Case: Robinson v. 1390709 Alberta Ltd., 2017 BCCA 175 (CanLII)

Keywords: ‘Slip and Fall’; Occupiers Liability Act, RSBC 1996, c 337


On their way to attend a show, Ms. Robinson and Ms. Horgan stop at a restaurant called Chopped Leaf to have dinner. The roads and sidewalks are dry as it had neither snowed nor rained that day. After Ms. Robinson and Ms. Horgan finish their meals, they get up and begin walking towards the front door, leaving their dishes at the table. There are no other customers in the restaurant at the time.

In her affidavit, Ms. Robinson explains what happens next (See at para. 2):

As I neared the door, I put my left foot down and felt it slip forward suddenly. I definitely felt something slimy and thicker than liquid under my foot, and felt it slide as my left foot slid forward. I could not lift my left foot because it was already too far in front when I started to react to the slip. I tried to correct my balance by shifting my weight forward but my left foot was out in front of me and I fell heavily onto my back and left side. [Emphasis added].

Although Ms. Robinson is unable to say what precisely she slipped on, the Appellant is found 100 per cent liable under the Occupiers Liability Act, RSBC 1996, c 337. On appeal, the Appellant submits the Trial Judge erred both in resorting to “speculation” as to the cause of Ms. Robinson’s fall, and in his interpretation of Sinow v. Maple Ridge Square Shopping Centre Ltd. [1990] B.C.J. No. 743.

The Court of Appeal dismisses the appeal; finding the Trial Judge below did not speculate as to the cause of the fall, the Trial Judge did not misinterpret Sinow, and that both his findings of credibility and fact were well supported by the evidence.


At para. 1 of the judgment, Newbury J.A. wrote “…Since the case turned almost entirely on the facts found by the (summary) trial judge and is unlikely to be of interest to anyone other than the parties, I do not intend to rehearse the facts in these reasons except to the extent necessary to explain our conclusions”. Notwithstanding Newbury J.A.’s comment, we at Supreme Advocacy LLP are indeed interested. Why? The case reveals an interesting debate about “speculation” as to the causes of an injury and provides some insight into the Court of Appeal’s view of occupier’s liability. For example, where does impermissible “speculation” end and permissible “inference” begin?

The statutory duty of care, as per s. 3 of the Occupiers Liability Act and Mainardi v. Shannon 2005 BCSC 644 (CanLII), does not require an occupier to remove every possibility of danger. The test is reasonableness rather than perfection. (See para. 5). This point is important. Since Ms. Robinson could not precisely describe what she slipped on, from the Appellant’s point of view it is difficult to determine whether Chopped Leaf’s conduct actually fell below the standard of care (no pun intended). As confirmed by the Court of Appeal, the burden always remains on Ms. Robinson to prove the “nexus” between her fall and the occupier’s failure to discharge the duty of care. (See para. 5).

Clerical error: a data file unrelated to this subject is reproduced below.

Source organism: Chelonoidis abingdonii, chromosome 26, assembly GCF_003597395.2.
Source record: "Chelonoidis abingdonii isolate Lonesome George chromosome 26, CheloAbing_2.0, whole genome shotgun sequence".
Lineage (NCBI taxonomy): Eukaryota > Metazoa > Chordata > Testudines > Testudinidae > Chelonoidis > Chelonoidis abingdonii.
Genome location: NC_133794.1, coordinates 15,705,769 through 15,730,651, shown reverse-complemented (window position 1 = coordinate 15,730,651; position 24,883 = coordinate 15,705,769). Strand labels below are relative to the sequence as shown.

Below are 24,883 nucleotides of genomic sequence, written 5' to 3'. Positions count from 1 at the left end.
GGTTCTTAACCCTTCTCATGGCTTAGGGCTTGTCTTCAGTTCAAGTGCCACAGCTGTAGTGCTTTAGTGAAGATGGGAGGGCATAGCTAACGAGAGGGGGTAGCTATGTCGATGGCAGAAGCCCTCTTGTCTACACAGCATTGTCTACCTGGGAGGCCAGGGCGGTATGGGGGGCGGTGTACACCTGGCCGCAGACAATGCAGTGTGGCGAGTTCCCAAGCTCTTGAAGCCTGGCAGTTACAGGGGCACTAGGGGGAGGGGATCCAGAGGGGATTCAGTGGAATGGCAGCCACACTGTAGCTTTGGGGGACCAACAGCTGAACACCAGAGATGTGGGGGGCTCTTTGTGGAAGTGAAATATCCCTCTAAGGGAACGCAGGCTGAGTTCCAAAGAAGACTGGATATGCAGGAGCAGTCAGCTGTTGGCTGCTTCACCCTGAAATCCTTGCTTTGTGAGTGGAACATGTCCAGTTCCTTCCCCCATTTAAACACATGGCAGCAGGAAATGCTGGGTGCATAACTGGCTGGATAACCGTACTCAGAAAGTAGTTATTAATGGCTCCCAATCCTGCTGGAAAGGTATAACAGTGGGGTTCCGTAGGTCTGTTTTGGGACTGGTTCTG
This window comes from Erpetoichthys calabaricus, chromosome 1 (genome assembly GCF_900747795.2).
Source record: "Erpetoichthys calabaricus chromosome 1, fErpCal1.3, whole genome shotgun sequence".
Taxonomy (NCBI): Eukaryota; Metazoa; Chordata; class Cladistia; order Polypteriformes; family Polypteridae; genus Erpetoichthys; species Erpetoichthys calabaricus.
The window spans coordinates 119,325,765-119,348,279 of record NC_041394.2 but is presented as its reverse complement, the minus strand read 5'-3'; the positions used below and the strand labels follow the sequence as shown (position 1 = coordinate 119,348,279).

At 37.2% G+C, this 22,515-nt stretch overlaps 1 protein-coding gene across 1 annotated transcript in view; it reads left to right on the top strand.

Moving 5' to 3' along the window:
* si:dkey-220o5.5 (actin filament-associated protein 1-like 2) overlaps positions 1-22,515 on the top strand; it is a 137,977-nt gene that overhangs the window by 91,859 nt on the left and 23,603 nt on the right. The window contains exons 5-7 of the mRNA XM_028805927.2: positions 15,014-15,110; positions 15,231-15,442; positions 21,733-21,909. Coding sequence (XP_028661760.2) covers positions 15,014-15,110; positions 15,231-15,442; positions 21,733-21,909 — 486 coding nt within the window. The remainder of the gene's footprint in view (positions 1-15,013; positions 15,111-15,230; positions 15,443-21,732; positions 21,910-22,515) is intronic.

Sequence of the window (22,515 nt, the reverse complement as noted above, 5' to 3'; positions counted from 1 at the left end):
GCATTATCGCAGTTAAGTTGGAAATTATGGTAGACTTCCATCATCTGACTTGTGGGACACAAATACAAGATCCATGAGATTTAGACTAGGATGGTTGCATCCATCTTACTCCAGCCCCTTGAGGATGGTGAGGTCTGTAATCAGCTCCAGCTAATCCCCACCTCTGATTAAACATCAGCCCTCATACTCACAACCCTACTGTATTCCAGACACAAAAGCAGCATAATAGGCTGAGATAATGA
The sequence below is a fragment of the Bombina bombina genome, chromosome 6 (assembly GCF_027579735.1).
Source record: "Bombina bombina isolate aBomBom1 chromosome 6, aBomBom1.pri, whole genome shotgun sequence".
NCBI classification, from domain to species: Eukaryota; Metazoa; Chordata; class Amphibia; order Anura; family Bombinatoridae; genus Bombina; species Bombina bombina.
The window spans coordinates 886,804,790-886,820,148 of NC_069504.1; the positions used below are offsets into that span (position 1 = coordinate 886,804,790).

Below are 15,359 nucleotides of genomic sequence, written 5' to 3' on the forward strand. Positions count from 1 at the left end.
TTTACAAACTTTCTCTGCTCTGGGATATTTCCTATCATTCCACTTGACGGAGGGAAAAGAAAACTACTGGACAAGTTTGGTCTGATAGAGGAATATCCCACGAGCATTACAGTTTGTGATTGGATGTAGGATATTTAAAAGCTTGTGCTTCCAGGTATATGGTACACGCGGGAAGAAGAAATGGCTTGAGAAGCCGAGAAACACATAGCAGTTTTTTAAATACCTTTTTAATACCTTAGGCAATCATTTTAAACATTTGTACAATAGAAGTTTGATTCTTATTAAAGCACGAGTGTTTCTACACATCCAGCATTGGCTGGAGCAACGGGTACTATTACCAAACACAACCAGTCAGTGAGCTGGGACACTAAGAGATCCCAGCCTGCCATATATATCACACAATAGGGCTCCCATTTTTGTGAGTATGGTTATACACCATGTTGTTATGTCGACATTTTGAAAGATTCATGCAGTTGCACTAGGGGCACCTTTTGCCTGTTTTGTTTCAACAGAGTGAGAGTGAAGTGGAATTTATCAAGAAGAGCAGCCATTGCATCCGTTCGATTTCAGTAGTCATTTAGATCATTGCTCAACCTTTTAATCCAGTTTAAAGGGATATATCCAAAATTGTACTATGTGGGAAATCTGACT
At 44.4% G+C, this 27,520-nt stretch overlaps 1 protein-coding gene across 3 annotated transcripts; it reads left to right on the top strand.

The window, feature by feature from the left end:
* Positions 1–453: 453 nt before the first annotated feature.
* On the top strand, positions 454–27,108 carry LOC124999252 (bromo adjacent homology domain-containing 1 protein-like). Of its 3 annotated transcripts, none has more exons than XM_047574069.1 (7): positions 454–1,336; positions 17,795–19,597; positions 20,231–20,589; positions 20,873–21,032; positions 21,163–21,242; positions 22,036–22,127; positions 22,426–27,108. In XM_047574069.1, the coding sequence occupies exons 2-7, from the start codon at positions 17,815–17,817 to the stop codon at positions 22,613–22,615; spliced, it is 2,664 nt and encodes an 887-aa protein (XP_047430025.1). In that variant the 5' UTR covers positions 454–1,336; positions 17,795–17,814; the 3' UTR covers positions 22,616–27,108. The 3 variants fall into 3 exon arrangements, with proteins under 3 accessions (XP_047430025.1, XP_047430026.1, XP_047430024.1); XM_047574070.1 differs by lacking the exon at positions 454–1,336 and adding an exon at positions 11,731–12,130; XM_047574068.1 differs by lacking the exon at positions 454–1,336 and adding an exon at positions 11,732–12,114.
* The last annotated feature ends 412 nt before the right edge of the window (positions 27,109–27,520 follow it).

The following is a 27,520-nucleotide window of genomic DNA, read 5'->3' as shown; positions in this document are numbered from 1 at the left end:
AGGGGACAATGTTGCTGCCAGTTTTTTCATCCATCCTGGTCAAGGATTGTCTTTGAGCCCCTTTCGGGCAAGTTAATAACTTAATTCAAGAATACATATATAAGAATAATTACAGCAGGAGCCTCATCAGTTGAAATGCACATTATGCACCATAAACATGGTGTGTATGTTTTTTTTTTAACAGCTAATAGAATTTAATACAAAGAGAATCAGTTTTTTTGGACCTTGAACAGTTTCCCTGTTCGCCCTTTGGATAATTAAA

Citing Van Slee v. Canada Safeway Ltd. 2008 BCSC 107 (CanLII), the Appellant argued that, since Ms. Robinson “was unable to say exactly what she had slipped on”, it was insufficient to simply say she had slipped on “something”. (See para. 6). Notwithstanding this argument, the Court of Appeal concurred with the Trial Judge’s application of Sinow, which provides as follows:

It is not a particular type of debris that the occupier must concern himself with, rather it is debris generally which creates a risk of a slip and fall such as happened here that he must concern himself with. The trial judge found as a fact, and this is not challenged by the appellant, that the respondent slipped and fell on a leaf or leaves; or to put it another way she slipped and fell as a result of a form of debris on the floor in the common area that created a risk of harm. (See para. 7).

Newbury J.A. was careful to note the Trial Judge was alive to the fact courts are not entitled to resort to “speculation” in determining the causes of a plaintiff’s injury. According to the Court of Appeal, the Trial Judge’s description of Sinow was an innocuous reference to “…the proof of a foreseeable risk with which an occupier must concern himself.”(See at para. 8). In other words, he did not cite Sinow to suggest it was unnecessary for Ms. Robinson to establish the cause of her injury.

The following points were discussed by the Court of Appeal in support of the Trial Judge’s decision:

  • unlike the situation in Van Slee, the Trial Judge noted Ms. Robinson was able to state the substance she slipped on was “…different than water” and “…had the direct consistency of a food item”;
  • the Trial Judge noted both the colour and texture of the Appellant’s floor made it challenging to see items on the floor. (See para. 7).

On this basis, and Newbury J.A.’s assessment of Sinow, the Court of Appeal was not persuaded the Trial Judge erred by engaging in speculation as to the cause of Ms. Robinson’s slip and fall accident.

Counsel for the Appellant: Jennifer Brun (Harris & Brun Law Corporation, Vancouver)

Counsel for the Respondent: Darren Williams and Matthew Melnyk (League and Williams, Victoria)

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